The pandemic has generated many roadblocks for the professional services industry, causing many firms to run idle. Tried and trusted techniques have gone out the window; however, there are opportunities to be found if you know where to look. Jacob Parks explains in his most recent commentary. Chief Executive
The rest of the CMOs agreed that the pandemic has made it a lot tougher to win new clients. The Coronavirus has been highly effective in undercutting several of the main pillars of services firms’ traditional sales and marketing approaches to reaching potential new customers.
Services aren’t like widgets that can be sold “cold” to new customers. They can only be sold through a process of building trust and credibility. But our socially distanced reality has made it a lot harder to make new friends, whether in business or other circles.
All the tried and trusted techniques that services firms traditionally use to engage with new clients – from speeches to dinners to conferences – have gone out of the window, and may stay that way for a while. Zoom calls are a useful tool, but they’re no real substitute when it comes to building rapport and gaining trust with clients.
On the client side, buyers are more wary around engaging with new, untested providers at a time of crisis. Not many companies are looking to switch their auditor or IT provider during such a period of uncertainty. Services providers also risk giving off an air of desperation by aggressively chasing new business when uncertainty is high and economic times tough.
In this environment, services firms would be well advised to avoid wasting resources on chasing new clients. Most firms will find that their time and energy is better spent on laying the foundation for deeper relationships with their current clients. The returns from this approach may not be immediate, but the effort will be repaid over time as they move to the front of the queue for new business with the client.
The following are six methods that services firms can employ to deepen ties and expand their footprint with existing clients:
1. Demonstrate value. Services firms should be reaching out to their clients to find out how they can be of service, without any expectation of a financial return. They should aim to be a router of value, helping clients get out ahead of issues and find resources and contacts as needed to navigate their way through the current crisis. This may be difficult for firms to hear at a time when revenues are flat or shrinking. But making yourself a trusted resource for a client has powerful long-term benefits, raising your profile as a partner who can be relied on and who isn’t in the relationship for short-term gain.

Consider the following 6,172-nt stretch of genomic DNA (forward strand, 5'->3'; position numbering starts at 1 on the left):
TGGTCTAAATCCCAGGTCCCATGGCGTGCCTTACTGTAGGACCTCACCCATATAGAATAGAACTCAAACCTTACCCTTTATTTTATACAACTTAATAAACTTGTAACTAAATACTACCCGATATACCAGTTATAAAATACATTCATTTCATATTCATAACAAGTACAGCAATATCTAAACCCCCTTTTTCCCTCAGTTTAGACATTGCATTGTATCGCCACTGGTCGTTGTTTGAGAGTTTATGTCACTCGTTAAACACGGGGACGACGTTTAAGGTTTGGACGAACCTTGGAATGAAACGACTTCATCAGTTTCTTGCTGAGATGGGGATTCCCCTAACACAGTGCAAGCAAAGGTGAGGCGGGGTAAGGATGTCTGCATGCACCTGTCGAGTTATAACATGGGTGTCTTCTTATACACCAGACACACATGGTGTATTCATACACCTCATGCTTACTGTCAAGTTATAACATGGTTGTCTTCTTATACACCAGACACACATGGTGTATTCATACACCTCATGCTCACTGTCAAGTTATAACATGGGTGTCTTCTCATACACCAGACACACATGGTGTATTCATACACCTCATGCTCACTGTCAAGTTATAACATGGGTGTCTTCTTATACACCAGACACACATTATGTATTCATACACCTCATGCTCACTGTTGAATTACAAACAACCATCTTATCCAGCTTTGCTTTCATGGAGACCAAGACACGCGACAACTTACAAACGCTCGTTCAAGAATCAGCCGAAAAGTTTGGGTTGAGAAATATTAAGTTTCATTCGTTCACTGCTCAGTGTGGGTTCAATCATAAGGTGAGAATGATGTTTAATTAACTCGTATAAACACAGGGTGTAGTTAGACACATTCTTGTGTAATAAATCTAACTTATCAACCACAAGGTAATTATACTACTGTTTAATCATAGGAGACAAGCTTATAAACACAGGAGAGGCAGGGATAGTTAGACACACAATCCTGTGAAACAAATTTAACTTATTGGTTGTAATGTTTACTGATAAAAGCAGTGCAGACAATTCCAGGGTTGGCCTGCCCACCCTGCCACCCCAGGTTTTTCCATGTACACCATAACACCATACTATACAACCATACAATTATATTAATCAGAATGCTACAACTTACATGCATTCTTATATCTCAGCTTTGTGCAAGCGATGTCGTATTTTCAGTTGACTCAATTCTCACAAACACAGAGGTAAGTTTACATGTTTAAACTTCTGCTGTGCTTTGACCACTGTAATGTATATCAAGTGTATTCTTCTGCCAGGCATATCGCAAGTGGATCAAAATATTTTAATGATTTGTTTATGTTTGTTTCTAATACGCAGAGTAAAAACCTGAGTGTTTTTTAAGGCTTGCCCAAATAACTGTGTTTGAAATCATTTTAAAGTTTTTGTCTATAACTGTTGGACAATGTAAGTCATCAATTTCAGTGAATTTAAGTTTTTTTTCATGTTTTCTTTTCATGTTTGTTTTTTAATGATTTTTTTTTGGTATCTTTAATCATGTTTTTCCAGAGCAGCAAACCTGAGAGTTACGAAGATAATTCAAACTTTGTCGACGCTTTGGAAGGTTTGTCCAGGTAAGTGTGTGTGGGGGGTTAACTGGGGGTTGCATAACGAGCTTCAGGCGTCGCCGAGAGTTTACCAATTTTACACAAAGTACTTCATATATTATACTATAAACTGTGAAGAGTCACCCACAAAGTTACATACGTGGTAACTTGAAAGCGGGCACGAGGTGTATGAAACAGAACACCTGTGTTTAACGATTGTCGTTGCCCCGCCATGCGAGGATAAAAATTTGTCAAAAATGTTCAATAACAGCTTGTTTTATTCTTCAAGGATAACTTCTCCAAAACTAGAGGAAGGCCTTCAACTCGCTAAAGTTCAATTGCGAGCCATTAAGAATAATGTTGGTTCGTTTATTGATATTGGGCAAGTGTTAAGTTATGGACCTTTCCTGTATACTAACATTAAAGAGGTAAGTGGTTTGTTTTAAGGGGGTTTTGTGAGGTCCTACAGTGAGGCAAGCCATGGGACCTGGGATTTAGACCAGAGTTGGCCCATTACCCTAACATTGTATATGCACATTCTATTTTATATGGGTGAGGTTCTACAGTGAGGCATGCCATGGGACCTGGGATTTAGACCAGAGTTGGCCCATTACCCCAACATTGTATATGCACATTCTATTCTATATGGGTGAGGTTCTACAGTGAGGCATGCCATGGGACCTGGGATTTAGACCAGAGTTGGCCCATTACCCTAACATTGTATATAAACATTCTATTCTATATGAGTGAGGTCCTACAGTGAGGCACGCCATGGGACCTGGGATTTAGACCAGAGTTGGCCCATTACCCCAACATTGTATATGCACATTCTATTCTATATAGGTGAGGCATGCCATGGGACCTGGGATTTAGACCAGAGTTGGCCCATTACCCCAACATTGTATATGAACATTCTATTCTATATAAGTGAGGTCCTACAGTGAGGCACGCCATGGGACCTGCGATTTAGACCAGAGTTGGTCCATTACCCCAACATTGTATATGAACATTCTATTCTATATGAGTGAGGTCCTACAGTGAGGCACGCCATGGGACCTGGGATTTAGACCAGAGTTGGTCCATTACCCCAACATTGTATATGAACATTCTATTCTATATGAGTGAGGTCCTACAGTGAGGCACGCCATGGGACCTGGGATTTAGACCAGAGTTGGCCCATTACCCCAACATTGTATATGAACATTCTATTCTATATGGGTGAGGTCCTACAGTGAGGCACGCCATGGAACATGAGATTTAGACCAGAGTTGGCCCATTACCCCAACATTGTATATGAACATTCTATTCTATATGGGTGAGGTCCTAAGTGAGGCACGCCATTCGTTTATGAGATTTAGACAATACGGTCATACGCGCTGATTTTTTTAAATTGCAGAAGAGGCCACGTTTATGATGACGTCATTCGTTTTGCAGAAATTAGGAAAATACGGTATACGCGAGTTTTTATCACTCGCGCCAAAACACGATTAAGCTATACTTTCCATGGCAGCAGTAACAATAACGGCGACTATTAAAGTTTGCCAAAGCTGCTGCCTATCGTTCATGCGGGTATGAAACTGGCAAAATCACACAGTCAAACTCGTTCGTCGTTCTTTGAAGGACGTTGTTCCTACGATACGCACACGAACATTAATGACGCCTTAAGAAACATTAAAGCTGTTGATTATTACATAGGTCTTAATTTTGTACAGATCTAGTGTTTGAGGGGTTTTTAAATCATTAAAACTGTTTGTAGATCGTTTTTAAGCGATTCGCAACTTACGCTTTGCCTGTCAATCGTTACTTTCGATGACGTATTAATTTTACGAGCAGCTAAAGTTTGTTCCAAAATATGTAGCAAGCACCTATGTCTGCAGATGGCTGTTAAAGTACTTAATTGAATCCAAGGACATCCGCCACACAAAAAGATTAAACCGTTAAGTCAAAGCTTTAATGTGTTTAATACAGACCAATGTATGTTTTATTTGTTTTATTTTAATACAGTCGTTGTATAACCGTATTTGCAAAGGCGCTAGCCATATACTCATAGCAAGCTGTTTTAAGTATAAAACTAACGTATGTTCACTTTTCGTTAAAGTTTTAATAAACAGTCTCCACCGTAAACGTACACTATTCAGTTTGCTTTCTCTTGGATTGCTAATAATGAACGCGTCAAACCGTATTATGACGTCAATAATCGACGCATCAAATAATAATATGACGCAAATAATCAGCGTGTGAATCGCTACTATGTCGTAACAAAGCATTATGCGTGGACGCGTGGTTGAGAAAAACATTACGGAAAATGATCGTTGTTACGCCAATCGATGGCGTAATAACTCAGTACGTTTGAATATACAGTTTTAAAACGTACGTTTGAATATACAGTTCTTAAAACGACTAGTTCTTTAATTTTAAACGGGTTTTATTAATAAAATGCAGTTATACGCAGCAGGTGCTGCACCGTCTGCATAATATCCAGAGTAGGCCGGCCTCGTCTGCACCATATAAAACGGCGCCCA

2. Tell your success stories. Now is a great time to broaden your profile within a client firm by telling the story of the work you’ve done. Perhaps you helped one business unit save costs, raise efficiencies in their operations, and win new business. You should be telling that story across the firm, showcasing how you can create value and achieve change management for other departments. Ideally, this process starts at the beginning of a project by engaging a range of stakeholders who may be affected by the change and who you can then naturally follow up with after completion.
3. Unlock internal cooperation. All that time saved on conferences and travel can be usefully directed into improving marketing collaboration among your firm’s partners to better engage clients. Often practices do great work for a client but are lax at evangelizing their success or putting the information into CRM systems so that the story can be shared. Improving collaboration and creating richer CRM detail empowers your partners to leverage the entire breadth of services your firm offers when looking to help clients.
4. Strike the right tone. At a time of crisis, it’s vital to get the tone right in your dealings with clients. Back in 2008, a consultancy firm I worked for started sending glossy research brochures out to clients. It didn’t go over well with several CEOs at a time when the world had been plunged into financial crisis with job losses and bankruptcies mounting. Instead, humanize your outreach, taking into account the current environment and the challenges you and your client share.
5. Stay flexible. Services firms must be flexible in response to rapidly fluctuating needs during a crisis period like this. They should be willing to change the scope of a project, put up with delays when they happen, and to swallow smaller expenses rather than nickel and dime clients. Showing flexibility will help build the trust with clients essential to building a long-term relationship.
6. Bridge the sales vs. marketing divide. Focusing on aligning the efforts of sales and marketing is another good use of Covid-19 downtime that can help cement client relationships. The two departments often pull in different directions, with sales viewing marketing as a source of vanity metrics that don’t bring in new business, and marketing seeing sales as a bunch of rogues who have no respect for the infrastructure behind new business such as websites and thought leadership strategy. Consider an account-based marketing strategy to more closely tie the efforts of a traditionally split house.
Professional services firms that can crystallize their value to clients in these important ways stand a good chance of emerging stronger from this period, even if they didn’t win a single new customer during the pandemic.
See full article as originally published in Chief Executive.